We find out if the Fujifilm X100T is anything more than a cosmetic update in our Fujifilm X100T review
Fujifilm X100T Review
Fujifilm X100T Review – Performance
We liked the X100S a lot, so when Fujifilm remarked that the X100T would produce the same level of image quality we were rather pleased. Having used both cameras, we can confirm that Fujifilm’s claim does appear to be true. It’s hardly surprising considering the imaging core—the sensor and lens—remains unchanged.
You could, if you wanted, pick at the sharpness of the 28-112mm 35mm equivalent optic, which does get a little softer at close focus distances and when using large apertures. It’s not pronounced enough to be of concern in any situation other than shooting macro (for which we’d advise not venturing any wider than f/4).
What’s slightly more troubling about the lens is its tendency towards producing veiling flare when dealing with bright light sources that are just outside frame. Use of a lens hood is advisable, though spending £70 on Fujifilm’s screw-on adapter ring is not – pick up a cheap third party version instead.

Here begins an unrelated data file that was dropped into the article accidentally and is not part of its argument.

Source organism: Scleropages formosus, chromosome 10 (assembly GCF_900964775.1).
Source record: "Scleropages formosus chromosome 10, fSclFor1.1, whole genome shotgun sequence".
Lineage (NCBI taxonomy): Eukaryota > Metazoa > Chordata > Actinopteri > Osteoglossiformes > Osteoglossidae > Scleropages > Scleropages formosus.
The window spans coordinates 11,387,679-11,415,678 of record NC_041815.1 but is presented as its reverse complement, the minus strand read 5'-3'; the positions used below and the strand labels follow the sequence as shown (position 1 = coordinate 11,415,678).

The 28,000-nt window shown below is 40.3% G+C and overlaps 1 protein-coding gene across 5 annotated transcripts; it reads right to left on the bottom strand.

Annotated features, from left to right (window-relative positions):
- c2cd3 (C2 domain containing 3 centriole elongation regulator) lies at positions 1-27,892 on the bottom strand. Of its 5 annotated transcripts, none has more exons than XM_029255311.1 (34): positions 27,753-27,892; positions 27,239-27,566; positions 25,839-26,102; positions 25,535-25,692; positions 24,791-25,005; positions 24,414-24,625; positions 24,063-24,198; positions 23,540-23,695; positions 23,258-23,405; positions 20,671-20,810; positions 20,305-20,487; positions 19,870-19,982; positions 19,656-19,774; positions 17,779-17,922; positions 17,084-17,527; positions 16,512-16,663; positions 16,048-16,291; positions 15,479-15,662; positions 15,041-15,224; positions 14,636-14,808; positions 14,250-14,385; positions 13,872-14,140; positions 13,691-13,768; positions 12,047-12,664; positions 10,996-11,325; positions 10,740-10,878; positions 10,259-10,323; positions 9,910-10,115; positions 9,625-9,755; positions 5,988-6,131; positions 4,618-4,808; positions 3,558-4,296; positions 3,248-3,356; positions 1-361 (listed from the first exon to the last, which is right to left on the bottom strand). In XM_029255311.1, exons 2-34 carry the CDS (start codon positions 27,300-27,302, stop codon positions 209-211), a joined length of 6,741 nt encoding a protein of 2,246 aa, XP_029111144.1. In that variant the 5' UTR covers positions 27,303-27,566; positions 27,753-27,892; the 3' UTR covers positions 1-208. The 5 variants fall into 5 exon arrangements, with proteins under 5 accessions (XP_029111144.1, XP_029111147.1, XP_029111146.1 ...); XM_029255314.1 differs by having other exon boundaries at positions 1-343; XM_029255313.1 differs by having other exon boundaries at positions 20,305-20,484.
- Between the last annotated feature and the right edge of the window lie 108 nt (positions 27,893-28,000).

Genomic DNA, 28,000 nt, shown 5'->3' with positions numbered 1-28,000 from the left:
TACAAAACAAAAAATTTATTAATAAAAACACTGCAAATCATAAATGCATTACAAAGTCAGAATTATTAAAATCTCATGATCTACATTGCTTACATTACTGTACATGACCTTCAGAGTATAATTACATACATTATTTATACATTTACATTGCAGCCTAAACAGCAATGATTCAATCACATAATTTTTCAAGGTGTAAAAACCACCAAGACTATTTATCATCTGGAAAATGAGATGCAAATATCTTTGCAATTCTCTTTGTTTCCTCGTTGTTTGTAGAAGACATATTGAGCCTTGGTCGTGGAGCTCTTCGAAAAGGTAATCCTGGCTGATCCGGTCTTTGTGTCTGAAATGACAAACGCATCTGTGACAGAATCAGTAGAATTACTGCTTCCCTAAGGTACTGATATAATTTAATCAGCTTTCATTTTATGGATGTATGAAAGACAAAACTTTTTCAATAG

In its native ISO range the X100T handles itself impressively. At a glance, ISO 200 and 1600 don’t look a whole lot different from one another, and quality is still perfectly acceptable at ISO 3200 and 6400 as well. Once you push beyond into the extended settings, however, it’s a bit of a different story. This is where the curious decision with regard to raw files we mentioned earlier really gets irritating – the fact that you can’t record raw files at the extended ISOs of 12,800 to 51,200 means you can’t effectively apply your own processing to clean them up after the fact, making these settings effectively useless. Like we said, an odd decision.
Still, it’s important not to lose perspective. At the ISO settings most photographers will use most of the time, the Fujifilm X100T produces lovely images and in particular maintains the lovely colours that are something of a Fujifilm trademark (more on those later). ISO 6400 and the f/2 lens prove a very capable combination in reasonably low light as well.
As we mentioned earlier, by default one of the top Fn buttons is set to activate the X100T’s movie recording mode. It captures video in full HD 1920×1080 resolution at up to 60fps and offers full exposure controls and a port for an external mic. All sounds fine and dandy, but the lack of image stabilisation makes handheld footage startlingly jerky and unpleasant. Honestly though, we doubt there are many people out there who have bought an X-series camera specifically to shoot video – if video is your bag then there are plenty of much, much better options on the market right now. [links]